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Journalism Students Spent A Week In Cologne As Interns

Mayya Afanasyeva talks about the experience of cultural exchange with the Cologne School of Journalism.

Journalism Students Spent A Week In Cologne As Interns

Every year students from Higher School of Economics and Cologne School of Journalism participate in the exchange program. This year has been no exception, and German students came again in June. They listened to the lectures of Faculty of Communications, Media and Design, visited local media outlets and walked through Moscow. In the beginning of December, a group of 18 students-journalists from HSE went to Cologne or Köln for the same experience and spent a week there.

On the first day of the program students went to Cologne School of Journalism to meet students and listen to the director's introductory lecture. The school, founded in 1968, educate journalists with a focus on politics and economics. It is one of the renowned schools of journalism in Germany. The program lasts for four years and is linked with a bachelor's degree at Cologne University in Economics or Social Sciences. During their studies, students work together with national media outlets.

Later they went to the historical center of Cologne for a tour of Cologne Cathedral and the City itself.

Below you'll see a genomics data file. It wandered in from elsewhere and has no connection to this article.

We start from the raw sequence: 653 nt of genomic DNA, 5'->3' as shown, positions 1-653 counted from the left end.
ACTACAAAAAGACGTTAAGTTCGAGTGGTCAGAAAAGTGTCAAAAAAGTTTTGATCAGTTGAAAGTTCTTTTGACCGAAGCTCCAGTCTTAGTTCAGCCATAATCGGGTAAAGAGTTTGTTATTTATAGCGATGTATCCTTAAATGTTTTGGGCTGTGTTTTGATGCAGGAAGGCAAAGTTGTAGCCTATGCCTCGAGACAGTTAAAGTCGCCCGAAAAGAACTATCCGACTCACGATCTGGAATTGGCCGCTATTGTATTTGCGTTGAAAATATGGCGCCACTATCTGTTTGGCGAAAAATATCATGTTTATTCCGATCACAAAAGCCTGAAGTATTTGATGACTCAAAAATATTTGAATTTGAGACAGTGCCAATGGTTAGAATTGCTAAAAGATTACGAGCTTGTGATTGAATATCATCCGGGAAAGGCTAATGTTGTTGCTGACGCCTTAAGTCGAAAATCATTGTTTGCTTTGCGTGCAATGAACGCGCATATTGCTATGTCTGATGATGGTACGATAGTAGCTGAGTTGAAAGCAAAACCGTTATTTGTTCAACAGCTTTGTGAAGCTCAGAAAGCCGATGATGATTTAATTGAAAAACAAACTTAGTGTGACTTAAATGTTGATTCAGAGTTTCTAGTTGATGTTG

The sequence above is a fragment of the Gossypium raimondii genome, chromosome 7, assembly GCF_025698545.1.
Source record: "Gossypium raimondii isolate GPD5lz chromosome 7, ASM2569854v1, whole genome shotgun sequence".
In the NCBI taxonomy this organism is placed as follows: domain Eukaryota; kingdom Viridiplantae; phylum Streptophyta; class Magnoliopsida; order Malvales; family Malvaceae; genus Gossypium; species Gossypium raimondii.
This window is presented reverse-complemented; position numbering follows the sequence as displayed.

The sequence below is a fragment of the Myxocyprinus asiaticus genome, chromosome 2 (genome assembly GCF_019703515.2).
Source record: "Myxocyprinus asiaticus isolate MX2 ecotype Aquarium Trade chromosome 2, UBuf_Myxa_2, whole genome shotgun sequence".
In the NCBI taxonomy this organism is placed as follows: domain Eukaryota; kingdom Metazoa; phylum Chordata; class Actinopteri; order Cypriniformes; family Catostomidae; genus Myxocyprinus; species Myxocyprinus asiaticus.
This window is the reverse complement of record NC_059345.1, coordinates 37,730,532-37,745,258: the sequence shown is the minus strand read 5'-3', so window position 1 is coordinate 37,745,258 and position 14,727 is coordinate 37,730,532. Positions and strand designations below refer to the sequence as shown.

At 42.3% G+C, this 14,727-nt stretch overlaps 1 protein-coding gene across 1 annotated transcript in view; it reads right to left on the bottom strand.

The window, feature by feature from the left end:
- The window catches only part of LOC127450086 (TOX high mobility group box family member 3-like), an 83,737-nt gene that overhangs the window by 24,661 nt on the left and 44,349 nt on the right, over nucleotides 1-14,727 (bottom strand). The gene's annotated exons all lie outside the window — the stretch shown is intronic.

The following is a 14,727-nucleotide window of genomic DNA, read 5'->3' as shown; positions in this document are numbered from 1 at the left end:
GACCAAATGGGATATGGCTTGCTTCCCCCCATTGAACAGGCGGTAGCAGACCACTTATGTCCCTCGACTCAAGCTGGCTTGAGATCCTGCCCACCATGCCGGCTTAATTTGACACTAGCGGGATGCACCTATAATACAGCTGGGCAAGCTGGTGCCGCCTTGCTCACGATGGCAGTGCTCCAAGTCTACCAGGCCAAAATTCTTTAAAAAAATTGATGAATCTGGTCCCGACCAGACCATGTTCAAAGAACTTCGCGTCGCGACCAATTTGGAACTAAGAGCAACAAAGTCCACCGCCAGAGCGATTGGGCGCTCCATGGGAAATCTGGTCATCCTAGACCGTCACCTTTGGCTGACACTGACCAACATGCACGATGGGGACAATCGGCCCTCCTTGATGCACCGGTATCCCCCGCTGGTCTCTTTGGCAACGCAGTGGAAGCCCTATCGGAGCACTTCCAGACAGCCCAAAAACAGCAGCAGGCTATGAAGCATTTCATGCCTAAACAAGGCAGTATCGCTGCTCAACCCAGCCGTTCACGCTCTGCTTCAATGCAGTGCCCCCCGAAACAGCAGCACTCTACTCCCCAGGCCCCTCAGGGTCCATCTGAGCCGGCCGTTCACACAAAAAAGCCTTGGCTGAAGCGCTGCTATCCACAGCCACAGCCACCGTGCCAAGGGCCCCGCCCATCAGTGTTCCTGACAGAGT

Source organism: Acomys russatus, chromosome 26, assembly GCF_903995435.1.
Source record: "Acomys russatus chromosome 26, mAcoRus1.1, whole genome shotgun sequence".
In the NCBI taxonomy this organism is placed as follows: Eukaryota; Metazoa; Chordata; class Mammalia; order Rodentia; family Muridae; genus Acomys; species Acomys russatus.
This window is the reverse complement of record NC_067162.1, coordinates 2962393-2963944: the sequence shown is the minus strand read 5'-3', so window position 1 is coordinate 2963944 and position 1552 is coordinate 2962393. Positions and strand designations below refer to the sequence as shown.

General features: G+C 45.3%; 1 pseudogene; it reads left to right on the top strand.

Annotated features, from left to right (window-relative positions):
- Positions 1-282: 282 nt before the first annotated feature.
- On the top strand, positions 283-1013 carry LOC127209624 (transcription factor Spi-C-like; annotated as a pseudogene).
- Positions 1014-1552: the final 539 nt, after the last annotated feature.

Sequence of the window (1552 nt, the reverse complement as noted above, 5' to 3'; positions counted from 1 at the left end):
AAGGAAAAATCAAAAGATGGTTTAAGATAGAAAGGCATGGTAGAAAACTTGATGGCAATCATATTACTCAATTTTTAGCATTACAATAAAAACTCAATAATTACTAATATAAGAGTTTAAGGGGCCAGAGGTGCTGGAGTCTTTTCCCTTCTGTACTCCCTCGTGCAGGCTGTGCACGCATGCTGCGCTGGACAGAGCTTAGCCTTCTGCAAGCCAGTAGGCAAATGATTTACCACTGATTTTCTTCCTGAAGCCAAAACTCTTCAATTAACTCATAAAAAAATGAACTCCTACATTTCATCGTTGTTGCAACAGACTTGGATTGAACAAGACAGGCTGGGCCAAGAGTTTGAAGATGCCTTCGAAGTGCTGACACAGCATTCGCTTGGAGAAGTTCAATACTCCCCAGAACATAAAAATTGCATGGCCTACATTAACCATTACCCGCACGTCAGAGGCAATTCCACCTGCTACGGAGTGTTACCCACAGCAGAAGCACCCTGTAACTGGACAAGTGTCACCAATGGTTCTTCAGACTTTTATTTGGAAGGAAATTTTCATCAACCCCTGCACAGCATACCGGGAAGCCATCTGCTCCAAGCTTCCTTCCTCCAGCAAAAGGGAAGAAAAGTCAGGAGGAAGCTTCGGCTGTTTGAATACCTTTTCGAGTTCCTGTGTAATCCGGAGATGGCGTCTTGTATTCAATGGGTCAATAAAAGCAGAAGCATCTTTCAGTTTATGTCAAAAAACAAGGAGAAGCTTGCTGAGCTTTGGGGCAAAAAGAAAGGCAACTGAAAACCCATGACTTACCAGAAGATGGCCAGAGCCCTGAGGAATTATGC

Cologne is located on the river Rhine for 2000 years, but recently archaeologists have discovered some settlements of the Celts, who lived on this territory more than 5000 years ago. One of the oldest cities in Germany, it played an important role in the history of Europe, starting with the Roman Empire. The name of the city came from the Romans’ settlement, which was named Colonia Claudia Ara Agrippinensium in 38 BC.

Agrippina is considered to be the city-founder, when she asked her husband, Emperor Claudius, to assign the status of a colony to city as it would enter to the rank of imperial ones. In abbreviated form the city was called Colonia Agrippinensis, and by the Middle Ages there remained only “Colonia”, which was for the local common language as “Cologne”. Italians even now jokingly call Cologne the most northern city of Italy.

Cologne Cathedral is one of the main Catholic churches in the country. It occupies the third place in the list of the tallest churches in the world, besides, it is included to the list of the World Heritage Site (UNESCO). The architecture of cathedral is represented in the Gothic style as its architect Gerhard von Riehl was inspired by the French traditions of that style. The building was set up in 1248, but from 1437 there was a big break for almost a half of century. Constructing was resumed again in 1842 and already in 1880 Cologne Cathedral appeared in all its beauty and majesty. The 157 meter high cathedral had become the tallest building in the world for 4 years after the opening.

On the second day of the program students went to the headquarter of METRO Cash & Carry in Dusseldorf, where they attended lectures about Corporate Communications, Corporate Strategy, Public Policy and Corporate Social Responsibility by the top managers of company. Metro is a German global diversified retail and wholesale/cash and carry group. It has the largest market share in its home market, and is one of the most globalized retail and wholesale corporations.